Only three aspects of the broad concept "privacy" will be explored in this essay: privacy as providing a sphere for intimate personal relationships with family and friends, privacy as freedom from surveillance for purposes of gathering personal information, and privacy as freedom from interference by government or social controls. These concepts describe quite different concerns. They are often grouped together under the single term "privacy," but not without some strain... A comparison between a modern Western value and its counterpart, if any, in very early Confucian and Taoist belief is inevitably somewhat strained. But it serves a purpose. If nothing else, it helps us to define what is unique about our own views, thereby keeping us from assuming that our talk about privacy refers to some universally shared, thus necessarily correct, human value. ...we value privacy because it permits each person to discover and develop what is unique about himself. Our notion of privacy allows the individual to stand apart from all others. Confucians and Taoists do not give the goal equal emphasis. They, too, value intimate relationships and self-discovery, but the reasons behind these values are inconsistent with our emphasis on individual uniqueness.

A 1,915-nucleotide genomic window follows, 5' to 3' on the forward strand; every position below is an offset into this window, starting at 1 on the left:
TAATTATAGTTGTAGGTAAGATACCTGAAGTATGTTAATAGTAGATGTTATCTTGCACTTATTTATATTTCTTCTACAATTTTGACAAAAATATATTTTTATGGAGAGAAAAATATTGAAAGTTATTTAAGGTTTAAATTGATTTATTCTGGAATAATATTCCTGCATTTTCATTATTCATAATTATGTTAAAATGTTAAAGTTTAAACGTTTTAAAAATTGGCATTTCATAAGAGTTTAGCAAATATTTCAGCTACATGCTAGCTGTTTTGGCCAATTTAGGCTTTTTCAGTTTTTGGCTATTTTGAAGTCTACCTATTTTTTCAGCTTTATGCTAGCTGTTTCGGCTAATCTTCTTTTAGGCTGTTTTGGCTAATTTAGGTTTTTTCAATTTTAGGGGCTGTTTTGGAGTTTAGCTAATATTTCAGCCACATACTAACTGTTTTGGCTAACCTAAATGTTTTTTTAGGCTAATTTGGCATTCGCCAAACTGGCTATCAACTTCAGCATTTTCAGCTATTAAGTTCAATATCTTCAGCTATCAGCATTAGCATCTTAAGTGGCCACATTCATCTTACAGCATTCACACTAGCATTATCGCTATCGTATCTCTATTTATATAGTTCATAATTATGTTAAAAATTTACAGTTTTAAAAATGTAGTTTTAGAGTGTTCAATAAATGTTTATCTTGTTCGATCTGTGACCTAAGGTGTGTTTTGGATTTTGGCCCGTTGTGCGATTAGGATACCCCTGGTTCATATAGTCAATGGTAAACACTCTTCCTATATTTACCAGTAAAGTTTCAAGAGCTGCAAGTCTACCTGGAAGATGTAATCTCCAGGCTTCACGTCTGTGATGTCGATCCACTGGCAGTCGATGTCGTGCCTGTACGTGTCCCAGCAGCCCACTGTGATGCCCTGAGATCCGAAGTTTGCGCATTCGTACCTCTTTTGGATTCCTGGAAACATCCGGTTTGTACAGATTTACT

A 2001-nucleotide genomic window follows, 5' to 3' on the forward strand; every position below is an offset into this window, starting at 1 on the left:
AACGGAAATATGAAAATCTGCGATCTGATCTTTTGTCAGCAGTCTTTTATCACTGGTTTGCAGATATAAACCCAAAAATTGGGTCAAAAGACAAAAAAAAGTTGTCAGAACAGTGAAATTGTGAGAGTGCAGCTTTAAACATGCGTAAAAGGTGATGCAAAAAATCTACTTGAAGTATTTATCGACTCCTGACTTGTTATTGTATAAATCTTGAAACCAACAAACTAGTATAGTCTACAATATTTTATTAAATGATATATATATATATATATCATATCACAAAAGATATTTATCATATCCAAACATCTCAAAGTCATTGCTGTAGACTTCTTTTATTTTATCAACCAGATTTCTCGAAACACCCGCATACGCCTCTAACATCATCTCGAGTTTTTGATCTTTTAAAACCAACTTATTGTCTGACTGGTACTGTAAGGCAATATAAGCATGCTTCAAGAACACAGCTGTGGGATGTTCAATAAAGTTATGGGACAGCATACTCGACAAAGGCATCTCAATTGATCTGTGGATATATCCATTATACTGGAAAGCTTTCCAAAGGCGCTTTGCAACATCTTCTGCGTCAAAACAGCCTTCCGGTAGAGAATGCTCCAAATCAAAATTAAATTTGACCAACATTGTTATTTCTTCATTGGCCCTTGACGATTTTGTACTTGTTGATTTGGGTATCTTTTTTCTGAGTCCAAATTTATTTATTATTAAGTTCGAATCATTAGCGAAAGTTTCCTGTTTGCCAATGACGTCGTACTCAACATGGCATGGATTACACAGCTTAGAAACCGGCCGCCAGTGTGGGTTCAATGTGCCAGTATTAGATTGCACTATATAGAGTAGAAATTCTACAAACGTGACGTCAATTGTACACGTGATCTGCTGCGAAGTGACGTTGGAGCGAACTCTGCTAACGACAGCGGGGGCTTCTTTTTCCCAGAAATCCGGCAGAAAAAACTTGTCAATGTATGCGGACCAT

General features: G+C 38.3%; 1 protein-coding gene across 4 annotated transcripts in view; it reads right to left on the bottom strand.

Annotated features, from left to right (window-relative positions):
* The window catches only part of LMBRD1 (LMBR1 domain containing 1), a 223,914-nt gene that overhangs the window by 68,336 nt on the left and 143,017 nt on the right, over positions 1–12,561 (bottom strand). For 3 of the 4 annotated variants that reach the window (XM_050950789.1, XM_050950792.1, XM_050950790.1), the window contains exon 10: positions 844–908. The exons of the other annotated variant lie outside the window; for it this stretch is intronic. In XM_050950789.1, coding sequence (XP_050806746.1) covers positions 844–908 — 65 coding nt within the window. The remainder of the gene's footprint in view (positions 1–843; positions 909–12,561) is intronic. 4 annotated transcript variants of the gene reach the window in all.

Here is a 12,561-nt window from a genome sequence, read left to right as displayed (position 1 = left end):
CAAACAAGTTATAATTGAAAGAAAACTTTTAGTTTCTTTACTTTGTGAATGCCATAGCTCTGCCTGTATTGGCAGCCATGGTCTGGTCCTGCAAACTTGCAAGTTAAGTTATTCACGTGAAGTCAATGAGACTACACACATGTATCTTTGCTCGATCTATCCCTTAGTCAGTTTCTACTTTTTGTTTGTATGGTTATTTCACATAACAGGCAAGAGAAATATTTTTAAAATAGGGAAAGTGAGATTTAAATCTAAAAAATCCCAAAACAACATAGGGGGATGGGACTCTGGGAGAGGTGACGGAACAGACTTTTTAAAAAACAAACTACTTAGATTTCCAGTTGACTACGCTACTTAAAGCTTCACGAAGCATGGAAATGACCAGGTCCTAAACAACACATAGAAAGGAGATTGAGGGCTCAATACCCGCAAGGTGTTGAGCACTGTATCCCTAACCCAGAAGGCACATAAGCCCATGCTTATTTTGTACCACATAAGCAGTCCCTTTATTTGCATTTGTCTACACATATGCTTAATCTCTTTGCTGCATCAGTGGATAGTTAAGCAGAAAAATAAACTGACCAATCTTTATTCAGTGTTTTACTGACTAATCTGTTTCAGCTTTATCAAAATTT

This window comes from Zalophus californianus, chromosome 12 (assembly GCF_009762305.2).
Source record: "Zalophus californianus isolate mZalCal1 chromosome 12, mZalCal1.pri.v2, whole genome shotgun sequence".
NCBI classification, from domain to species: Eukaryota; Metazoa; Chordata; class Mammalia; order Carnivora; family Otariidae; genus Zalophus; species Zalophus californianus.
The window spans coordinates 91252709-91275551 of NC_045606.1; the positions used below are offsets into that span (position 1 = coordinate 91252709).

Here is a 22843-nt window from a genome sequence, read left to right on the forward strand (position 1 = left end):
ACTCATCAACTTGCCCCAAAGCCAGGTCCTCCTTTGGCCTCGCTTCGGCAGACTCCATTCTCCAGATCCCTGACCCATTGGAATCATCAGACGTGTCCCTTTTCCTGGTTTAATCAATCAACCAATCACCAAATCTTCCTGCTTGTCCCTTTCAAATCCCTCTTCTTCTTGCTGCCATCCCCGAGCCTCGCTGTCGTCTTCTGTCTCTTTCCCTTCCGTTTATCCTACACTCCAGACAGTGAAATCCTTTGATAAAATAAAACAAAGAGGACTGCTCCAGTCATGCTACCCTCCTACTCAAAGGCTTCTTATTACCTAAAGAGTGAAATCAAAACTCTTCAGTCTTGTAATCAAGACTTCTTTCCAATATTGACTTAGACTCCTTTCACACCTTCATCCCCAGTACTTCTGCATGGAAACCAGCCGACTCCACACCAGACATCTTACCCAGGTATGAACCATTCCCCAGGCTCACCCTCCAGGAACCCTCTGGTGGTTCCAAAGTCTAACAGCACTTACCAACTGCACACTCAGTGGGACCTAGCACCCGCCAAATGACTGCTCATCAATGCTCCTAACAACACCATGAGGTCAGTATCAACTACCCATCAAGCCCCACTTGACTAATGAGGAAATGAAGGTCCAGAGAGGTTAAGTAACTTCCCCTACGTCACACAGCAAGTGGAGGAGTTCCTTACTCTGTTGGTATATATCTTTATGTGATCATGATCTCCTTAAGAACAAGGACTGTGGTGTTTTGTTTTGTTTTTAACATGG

Publication Information & Recommended Citation
Whitman, Christina B. "Privacy in Confucian and Taoist Thought." In Individualism and Holism: Studies in Confucian and Taoist Values, edited by D. Munro. Ann Arbor: Univ. of Michigan, Center for Chinese Studies, 1985.